A report by Brookings India, 2020, states that India’s mining land is excellent but many mining lands across India are unexplored to meet the growing demands of mineralization and extraction. The report by the Indian Bureau of Mines has cited that currently, India produces about 95 different mineral commodities. The Geological Survey of India has identified 0.52 million sq. km area as the Obvious Geological Potential site for mineralization.
However, a major loophole observed with the current mining infrastructure is the limited budget for mining. As compared to countries like Canada and Australia, India’s exploration expenditure is insignificant. In 2019, Canada and Australia accounted for 50% of the US$ 9.3 billion global exploration expenditure in non-ferrous metals, according to a survey done by S&P Global.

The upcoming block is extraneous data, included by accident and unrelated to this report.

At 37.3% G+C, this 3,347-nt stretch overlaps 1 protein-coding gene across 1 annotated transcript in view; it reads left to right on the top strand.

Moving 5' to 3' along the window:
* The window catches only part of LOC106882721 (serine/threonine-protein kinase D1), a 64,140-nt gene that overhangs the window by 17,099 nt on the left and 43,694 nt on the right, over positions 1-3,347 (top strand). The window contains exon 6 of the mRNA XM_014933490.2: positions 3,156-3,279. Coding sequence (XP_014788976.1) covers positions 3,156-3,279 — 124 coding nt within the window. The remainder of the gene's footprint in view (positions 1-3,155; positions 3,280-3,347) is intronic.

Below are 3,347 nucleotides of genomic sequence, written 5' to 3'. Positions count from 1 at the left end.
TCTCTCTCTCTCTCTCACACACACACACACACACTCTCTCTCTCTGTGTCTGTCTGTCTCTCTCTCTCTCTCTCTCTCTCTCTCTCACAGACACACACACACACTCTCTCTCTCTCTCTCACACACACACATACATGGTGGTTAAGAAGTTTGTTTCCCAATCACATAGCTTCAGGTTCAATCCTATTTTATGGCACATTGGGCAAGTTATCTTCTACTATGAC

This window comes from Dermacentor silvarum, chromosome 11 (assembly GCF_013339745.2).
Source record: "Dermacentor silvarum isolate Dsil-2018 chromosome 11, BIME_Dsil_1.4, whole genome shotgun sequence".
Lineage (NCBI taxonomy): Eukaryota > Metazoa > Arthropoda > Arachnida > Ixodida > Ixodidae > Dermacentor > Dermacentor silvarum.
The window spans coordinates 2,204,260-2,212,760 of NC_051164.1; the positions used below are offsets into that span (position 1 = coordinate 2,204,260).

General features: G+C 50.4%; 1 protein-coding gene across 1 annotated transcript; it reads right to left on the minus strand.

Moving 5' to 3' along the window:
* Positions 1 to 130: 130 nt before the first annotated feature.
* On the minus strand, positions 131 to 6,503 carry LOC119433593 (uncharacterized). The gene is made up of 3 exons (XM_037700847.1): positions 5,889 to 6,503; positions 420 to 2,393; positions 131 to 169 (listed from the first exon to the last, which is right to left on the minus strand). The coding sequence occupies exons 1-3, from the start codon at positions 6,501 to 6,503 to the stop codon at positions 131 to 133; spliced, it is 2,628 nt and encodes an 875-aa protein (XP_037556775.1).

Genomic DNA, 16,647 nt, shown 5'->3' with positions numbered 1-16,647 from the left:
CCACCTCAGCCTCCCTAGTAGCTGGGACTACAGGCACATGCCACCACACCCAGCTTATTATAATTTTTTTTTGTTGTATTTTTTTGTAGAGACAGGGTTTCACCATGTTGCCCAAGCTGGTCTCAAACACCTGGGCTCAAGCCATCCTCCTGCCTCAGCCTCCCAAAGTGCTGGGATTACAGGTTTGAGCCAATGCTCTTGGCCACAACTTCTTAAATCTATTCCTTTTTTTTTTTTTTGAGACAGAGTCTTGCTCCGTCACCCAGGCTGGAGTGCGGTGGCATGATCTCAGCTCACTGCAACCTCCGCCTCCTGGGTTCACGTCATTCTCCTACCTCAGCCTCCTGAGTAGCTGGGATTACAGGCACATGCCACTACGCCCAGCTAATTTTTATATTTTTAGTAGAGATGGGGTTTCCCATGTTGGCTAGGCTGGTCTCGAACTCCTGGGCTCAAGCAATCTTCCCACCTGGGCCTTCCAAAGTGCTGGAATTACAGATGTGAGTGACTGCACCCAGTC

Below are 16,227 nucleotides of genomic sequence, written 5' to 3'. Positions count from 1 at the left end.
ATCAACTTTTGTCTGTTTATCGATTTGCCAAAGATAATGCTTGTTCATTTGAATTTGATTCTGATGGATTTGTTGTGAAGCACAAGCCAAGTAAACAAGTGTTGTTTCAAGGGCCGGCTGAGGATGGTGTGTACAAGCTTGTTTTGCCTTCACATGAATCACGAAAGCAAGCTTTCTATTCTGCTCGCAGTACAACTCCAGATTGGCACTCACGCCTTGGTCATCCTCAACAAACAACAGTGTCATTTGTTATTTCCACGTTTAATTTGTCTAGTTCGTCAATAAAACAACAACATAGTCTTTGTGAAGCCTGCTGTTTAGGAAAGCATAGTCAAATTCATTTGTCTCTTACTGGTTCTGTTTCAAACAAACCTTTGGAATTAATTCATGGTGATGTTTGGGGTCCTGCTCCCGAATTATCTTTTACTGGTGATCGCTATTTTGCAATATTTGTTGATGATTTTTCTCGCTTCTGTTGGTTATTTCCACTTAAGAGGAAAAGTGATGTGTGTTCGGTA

Moreover, the country’s existing mining policies are faced with bottlenecks from the national to the regional level. Though reforms have been chartered, we cannot overlook that these reforms are not fully executed to promote the mineralization and enhance the resource sector. This implies that only a handful has reached the desired outcome out of the many aims of these policies. For example, Amendments to the Mines and Mineral Development regulations (MMDR) Act in 2015 successfully executed transparency in the allocation of mines but failed to focus on extensive exploration. The MMDR act also failed to deliver its promises about freeing up mines for auction with no clarity over illegal mining.